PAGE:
The following is a composite of information from a day to day record from 1939-1945, Chronology of World War II, compiled by Christopher Argyle and from Iowans of the Mighty Eighth by Charles D. Taylor, of Muscatine, Iowa, used with his permission.

The conclusion of World War I had left a legacy throughout Europe. Thirty million casualties occurred during what was to be "the war to end all wars." The victorious Allied losses totaled over five million dead and close to thirteen million wounded. Those are not statistics! They are people! A result was a world-wide depression, wide-spread joblessness, starvation, and disease. President Woodrow Wilson proposed a League of Nations, designed "to promote international cooperation and achieve international peace and security." Its covenant or constitution was formed at the Peace Conference in Paris in 1919, and was embodied in the Treaty of Versailles on January 10, 1920.

The League's settlement of disputes was successful in the first decade, but failed in the 1930s when Japan invaded Manchuria in 1931, Italy attacked Ethiopia in 1935, Japan's further advance into China in 1937, and Hitler's aggressions in Europe. At the end of the war, the League was liquidated in favor of the United Nations. Based on the League's principles, Germany asked for an armistice to end WWI. The formal document was known as the Treaty of Versailles, the terms of which were dictated to rather than negotiated with Germany. Bickering began immediately as to the spoils of war. The fate of millions of people was decided by a handful of politicians from the principal participants in the war.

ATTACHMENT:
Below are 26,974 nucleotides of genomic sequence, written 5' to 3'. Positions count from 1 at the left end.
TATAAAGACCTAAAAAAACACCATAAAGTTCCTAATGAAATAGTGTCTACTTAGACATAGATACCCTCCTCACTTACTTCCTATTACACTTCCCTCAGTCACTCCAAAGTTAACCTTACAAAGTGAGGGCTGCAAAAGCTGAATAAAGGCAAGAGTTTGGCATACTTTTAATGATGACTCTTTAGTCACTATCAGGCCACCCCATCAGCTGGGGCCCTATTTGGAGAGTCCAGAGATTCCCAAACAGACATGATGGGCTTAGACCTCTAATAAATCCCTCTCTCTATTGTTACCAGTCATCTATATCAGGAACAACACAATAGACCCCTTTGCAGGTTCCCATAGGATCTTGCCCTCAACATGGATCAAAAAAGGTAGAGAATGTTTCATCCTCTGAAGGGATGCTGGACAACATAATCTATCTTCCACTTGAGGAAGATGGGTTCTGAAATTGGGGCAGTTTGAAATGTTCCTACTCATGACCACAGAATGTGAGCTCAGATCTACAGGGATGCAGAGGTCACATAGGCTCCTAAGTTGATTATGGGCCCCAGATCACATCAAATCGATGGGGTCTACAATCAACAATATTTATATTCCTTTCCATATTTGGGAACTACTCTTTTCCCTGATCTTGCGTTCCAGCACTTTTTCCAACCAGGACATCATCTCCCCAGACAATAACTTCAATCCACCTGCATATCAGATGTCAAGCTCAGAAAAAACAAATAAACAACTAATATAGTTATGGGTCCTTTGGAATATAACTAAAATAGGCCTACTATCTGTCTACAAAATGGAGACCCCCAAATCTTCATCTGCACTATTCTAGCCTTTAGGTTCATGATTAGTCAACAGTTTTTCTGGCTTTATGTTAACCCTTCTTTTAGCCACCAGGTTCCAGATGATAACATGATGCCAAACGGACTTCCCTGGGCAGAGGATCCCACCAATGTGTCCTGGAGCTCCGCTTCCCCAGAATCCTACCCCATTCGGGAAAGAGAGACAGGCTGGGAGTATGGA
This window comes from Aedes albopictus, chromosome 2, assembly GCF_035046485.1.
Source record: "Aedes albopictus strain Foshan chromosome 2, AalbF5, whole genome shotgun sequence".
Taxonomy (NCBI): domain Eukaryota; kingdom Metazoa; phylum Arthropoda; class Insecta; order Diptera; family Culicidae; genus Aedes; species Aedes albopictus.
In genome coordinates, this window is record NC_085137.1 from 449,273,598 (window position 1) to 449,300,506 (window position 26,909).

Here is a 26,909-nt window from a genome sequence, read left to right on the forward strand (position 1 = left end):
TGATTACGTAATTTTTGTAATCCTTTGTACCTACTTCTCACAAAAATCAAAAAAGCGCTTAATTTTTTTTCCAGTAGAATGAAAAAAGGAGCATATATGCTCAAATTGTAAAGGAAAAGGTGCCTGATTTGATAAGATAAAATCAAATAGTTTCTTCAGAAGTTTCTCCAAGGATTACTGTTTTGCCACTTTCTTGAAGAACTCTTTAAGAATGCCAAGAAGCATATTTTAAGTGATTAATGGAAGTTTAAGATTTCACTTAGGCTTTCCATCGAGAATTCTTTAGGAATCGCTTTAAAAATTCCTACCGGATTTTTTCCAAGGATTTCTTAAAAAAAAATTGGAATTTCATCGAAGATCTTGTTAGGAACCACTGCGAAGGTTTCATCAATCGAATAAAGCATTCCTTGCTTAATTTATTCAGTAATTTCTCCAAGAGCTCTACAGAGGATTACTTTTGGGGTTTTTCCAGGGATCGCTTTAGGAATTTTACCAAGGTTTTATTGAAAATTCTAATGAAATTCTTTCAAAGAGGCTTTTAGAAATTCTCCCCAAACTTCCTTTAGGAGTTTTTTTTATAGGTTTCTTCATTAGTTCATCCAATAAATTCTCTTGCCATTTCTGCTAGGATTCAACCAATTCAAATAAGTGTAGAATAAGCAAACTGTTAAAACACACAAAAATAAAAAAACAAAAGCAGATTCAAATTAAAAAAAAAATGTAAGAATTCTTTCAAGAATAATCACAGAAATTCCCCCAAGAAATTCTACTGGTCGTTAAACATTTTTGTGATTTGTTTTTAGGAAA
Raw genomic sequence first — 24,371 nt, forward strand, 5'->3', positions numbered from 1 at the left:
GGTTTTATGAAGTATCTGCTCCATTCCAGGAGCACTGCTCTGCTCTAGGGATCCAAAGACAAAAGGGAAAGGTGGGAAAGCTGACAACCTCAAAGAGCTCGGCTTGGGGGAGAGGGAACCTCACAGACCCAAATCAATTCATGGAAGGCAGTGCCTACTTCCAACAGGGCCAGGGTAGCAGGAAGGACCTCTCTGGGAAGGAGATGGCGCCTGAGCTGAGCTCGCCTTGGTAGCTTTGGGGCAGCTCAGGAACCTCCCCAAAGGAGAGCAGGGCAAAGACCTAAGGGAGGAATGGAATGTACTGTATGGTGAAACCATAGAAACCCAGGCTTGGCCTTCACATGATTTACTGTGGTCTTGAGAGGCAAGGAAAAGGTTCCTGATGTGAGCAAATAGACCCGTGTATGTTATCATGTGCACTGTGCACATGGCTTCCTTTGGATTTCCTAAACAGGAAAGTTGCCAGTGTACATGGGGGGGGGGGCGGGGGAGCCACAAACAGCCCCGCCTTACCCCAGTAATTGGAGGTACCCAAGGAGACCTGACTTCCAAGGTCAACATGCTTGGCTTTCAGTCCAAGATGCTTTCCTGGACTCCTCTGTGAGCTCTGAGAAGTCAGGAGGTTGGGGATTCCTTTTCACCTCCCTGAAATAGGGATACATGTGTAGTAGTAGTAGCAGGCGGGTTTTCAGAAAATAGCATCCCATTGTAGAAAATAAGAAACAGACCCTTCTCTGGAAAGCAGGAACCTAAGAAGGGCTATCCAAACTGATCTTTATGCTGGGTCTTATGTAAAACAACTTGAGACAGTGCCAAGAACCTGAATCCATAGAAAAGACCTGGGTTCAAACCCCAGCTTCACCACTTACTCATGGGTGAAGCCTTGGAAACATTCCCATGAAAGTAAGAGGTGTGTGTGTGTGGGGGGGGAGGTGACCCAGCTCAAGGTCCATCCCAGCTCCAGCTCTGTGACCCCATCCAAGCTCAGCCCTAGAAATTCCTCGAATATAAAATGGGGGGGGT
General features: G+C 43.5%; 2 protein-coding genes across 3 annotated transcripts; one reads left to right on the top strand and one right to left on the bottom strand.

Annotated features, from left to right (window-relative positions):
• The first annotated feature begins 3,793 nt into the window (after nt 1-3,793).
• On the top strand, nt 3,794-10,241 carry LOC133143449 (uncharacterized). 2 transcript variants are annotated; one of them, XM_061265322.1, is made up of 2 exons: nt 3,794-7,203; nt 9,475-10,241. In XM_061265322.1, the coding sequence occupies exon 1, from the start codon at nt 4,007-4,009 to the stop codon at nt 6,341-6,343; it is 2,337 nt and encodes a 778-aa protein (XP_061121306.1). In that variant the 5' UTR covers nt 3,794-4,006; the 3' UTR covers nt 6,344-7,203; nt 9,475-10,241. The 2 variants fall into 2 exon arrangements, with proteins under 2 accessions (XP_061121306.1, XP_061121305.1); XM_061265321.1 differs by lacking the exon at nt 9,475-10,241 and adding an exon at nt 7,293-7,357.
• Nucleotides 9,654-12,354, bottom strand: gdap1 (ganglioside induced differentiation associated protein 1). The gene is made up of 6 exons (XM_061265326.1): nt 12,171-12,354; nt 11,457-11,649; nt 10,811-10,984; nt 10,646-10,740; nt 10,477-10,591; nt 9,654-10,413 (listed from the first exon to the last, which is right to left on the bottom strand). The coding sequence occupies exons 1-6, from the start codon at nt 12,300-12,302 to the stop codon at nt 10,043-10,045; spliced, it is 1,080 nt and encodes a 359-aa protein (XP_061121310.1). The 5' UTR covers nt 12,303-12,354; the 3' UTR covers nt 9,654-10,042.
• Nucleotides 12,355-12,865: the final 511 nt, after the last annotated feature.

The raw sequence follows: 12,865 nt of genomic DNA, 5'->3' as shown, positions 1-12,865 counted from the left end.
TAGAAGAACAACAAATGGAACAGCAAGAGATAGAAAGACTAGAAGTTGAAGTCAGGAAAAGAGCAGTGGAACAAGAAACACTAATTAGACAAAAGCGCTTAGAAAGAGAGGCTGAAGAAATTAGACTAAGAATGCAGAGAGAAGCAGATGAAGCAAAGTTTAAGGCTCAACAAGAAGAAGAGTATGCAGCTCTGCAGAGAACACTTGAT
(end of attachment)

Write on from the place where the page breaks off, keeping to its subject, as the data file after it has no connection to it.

Very high unemployment and inflation were major issues in Germany in the 1930s. Small political parties began to flourish. One of those was the German Workers' Party that was joined by a down-and-out Austrian, Adolf Hitler, who had been a decorated corporal in the German Army. When Hindenburg died, Hitler was named president, a title he changed to Fuhrer (leader). He abolished all other political parties and promised to recover what Germany lost in WWI, which he told the people was caused by a conspiracy of the Jews.

In Italy, inflation, strikes, unemployment, and lack of leadership played into the hands of Benito Mussolini, a newspaper editor, who played upon people's fear and frustrations, and who was appointed Italy's Prime Minister, backed by the Fascist system.

In Russia, Stalin became the dictator. This was not his family name when he was born the son of a shoemaker, and educated for the priesthood. He was expelled from seminary, however, for carrying on Marxist propaganda. He took the name Stalin, meaning "steel" in 1917, when he was a member of the Communist party.

Japan's Emperor was Hiro Hito at the time of the attack on Pearl Harbor, December 7, 1941. Japan was highly overpopulated, had limited arable ground and natural resources. Under terms of the treaty, they were given islands in the South Pacific and a province in China. Many victims tell in gruesome detail Japan's desperate attempt to keep those islands and gain more. The fact that the emperor was considered God made for more errors in judgment.



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Last Revised April 4, 2015